460 Ford Forum banner
1 - 6 of 6 Posts

·
Registered
Joined
·
7 Posts
Discussion Starter · #1 ·
I’m having issues with my 1.73 ratio Pro Magnum Comp Cam rocker arms clearing the adjuster screw. I’m running trick flow 325 power port heads with 698 exhaust 726 intake lift cam along with running 100 thousandths longer valves than stock and lash caps. When the valves are closed, the adjustment screw hits the front side (valve side) of the slot in the rocker arm. We have adjusted the geometry and came up with 8.550 length push rods. I bought these rockers arms when I refreshed my motor. My old Ford SVO 1.73 worked and had plenty of clearance. I damaged one of them (reason for the refresh) so I bought all new rockers arms. Wondering if anyone has run into this issue when running these spacific rocker arms?
I’m good with getting different rockers, I just need to know which ones clear. TFS, Howard’s, Comp cam gold…. I can’t seem to find any where that lists the measurements of the slot in any of these rocker arms. Any help would be greatly appreciated. I will try and post pictures as well.
Automotive tire Motor vehicle Automotive design Rim Automotive wheel system

Tire Wheel Automotive tire Motor vehicle Automotive design

Automotive tire Cameras & optics Gas Engineering Scientific instrument

Automotive tire Motor vehicle Automotive design Engineering Gas
 

·
Registered
Joined
·
7 Posts
Discussion Starter · #4 ·


In all my years, I have never put together a standard valve layout engine with a 0.700"+ roller cam with +0.100" valves (and a lash cap to boot) that required a shortish 8.55" pushrod. Are you sure you guys understand rocker arm geometry? Because from the looks of the rocker arm position in the above picture I'd say your pushrods are absurdly short.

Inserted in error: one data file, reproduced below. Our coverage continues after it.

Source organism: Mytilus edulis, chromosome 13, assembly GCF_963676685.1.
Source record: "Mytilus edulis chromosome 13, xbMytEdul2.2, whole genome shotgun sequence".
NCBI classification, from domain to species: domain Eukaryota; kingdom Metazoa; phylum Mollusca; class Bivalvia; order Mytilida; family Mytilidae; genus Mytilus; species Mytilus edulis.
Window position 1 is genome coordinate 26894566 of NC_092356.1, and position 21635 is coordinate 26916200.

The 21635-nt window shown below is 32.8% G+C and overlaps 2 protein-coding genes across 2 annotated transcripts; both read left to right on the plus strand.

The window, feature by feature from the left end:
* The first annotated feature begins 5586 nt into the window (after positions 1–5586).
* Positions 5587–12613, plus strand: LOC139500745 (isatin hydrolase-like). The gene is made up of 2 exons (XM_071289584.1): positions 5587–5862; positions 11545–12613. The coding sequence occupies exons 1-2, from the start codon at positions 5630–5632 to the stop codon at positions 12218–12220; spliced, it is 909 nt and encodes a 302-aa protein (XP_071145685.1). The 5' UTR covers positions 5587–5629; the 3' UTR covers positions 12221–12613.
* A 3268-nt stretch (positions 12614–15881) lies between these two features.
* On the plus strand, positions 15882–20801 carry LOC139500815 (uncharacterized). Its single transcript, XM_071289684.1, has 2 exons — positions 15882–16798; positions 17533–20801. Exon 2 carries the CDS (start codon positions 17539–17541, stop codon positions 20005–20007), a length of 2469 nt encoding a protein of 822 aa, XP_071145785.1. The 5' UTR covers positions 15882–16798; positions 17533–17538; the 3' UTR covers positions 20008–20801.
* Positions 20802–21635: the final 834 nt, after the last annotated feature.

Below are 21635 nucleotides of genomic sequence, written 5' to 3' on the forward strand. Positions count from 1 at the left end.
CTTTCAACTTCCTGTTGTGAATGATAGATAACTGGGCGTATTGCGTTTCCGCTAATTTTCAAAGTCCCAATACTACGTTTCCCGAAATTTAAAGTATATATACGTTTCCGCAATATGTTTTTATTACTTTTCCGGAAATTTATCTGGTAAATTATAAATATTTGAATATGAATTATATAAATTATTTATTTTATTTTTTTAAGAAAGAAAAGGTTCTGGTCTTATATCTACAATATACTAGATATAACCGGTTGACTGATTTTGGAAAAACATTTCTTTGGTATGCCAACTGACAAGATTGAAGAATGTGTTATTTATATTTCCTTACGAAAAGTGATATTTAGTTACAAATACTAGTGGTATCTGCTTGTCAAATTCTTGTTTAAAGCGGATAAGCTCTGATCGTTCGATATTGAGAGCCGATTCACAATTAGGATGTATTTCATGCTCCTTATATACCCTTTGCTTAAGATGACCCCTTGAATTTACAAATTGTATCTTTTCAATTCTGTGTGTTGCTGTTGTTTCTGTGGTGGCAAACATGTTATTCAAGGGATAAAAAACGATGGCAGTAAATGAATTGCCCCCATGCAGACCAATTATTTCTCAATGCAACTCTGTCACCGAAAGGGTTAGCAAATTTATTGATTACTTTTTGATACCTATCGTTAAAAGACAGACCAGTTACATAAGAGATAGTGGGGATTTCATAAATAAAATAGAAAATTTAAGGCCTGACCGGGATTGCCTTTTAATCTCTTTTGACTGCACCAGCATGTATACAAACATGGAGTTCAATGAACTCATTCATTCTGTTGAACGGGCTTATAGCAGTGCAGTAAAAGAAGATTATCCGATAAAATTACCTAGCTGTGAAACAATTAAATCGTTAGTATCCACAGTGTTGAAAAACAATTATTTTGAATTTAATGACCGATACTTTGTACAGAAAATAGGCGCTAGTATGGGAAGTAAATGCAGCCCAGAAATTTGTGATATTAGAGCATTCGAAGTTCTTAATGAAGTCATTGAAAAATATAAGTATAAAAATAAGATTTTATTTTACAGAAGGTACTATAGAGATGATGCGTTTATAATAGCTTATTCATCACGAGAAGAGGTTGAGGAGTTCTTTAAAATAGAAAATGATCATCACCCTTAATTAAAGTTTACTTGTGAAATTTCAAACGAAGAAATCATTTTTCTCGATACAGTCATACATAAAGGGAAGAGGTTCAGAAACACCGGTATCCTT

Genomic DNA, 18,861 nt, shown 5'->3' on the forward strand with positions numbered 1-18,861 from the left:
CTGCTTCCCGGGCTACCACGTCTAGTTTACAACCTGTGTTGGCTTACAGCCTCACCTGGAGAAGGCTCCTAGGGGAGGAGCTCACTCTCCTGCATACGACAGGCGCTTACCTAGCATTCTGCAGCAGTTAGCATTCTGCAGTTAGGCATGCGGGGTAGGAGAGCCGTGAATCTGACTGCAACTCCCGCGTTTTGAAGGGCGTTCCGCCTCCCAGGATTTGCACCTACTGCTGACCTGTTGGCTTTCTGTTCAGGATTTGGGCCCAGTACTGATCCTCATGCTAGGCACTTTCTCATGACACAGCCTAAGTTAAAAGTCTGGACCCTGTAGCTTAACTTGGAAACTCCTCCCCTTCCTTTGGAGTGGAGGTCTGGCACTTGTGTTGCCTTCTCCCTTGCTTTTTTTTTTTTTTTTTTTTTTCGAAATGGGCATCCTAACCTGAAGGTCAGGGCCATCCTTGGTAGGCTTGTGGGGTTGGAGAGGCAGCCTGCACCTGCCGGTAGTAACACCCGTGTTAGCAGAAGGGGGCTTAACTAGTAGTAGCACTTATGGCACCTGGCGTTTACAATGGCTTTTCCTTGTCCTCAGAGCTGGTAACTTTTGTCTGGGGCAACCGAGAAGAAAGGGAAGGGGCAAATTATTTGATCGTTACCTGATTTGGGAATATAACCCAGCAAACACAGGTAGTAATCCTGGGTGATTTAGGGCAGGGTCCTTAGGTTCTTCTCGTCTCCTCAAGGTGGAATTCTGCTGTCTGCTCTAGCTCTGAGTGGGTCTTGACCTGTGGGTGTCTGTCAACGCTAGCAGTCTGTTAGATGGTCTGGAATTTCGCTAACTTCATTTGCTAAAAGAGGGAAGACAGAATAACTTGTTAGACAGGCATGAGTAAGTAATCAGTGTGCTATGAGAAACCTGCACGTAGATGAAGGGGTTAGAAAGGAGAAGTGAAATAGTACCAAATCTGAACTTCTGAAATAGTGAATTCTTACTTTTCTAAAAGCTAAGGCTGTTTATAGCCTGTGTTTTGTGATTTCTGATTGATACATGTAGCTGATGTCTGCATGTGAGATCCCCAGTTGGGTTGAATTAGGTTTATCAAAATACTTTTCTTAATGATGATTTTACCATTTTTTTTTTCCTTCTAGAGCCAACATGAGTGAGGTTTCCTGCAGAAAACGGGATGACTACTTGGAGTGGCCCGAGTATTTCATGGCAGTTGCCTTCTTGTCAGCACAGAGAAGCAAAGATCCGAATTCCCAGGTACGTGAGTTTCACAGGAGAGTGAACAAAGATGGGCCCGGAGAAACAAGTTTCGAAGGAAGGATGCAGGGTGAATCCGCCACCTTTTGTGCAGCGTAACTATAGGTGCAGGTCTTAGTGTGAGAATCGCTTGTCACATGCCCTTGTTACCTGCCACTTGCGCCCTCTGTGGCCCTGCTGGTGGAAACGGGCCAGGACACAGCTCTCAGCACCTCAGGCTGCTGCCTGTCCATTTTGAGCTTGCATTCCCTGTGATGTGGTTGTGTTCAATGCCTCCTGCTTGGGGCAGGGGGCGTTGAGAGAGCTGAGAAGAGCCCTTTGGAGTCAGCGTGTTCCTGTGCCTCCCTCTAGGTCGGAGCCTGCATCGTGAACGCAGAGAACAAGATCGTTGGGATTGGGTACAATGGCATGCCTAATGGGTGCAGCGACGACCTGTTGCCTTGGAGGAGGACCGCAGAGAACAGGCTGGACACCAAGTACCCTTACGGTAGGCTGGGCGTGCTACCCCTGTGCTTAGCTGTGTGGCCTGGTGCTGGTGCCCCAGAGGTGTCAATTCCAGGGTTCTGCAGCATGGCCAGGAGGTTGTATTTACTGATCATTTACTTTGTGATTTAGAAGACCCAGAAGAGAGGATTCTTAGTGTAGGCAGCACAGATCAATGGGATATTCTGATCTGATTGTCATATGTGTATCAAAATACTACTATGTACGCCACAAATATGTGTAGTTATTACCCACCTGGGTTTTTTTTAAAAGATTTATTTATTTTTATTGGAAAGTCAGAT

·
Registered
Joined
·
7 Posts
Discussion Starter · #5 ·
I’m certainly no expert. The gentleman building my engine has a pretty good understanding I think. Rocker arm geometry determines push rod length. We developed our geometry by establishing 90 degree rocker angle to the valve/retainer. We nice this was established, we dividing max valve lift by 2. .726/2=.363. We have 7/16 / 20 TPI studs and common knowledge says .050” per turn. Divide that into .363 and you get 7.26 turns on the adjuster screw to develop proper rocker arm angle at mid lift. Having done all that first, we noticed the adjuster was hitting the front of the rocker arm slot when the valves were fully closed. We played around with push rod length but all that did was screw up our geometry. Essentially if we positioned the rocker arm so we could get the adjuster screw in, which would be the same as putting a longer push rod in, the roller tip was to far forward on the valve stem. We too originally thought it had to do with push rod length. But we ruled that out by trying several different lengths and even taking the lash cap off to see if that would make a difference. It did not. Knowing that I was using this exact set up with my old rocker arms, I thought maybe someone on this thread experienced the same issues with this type of rocker arm.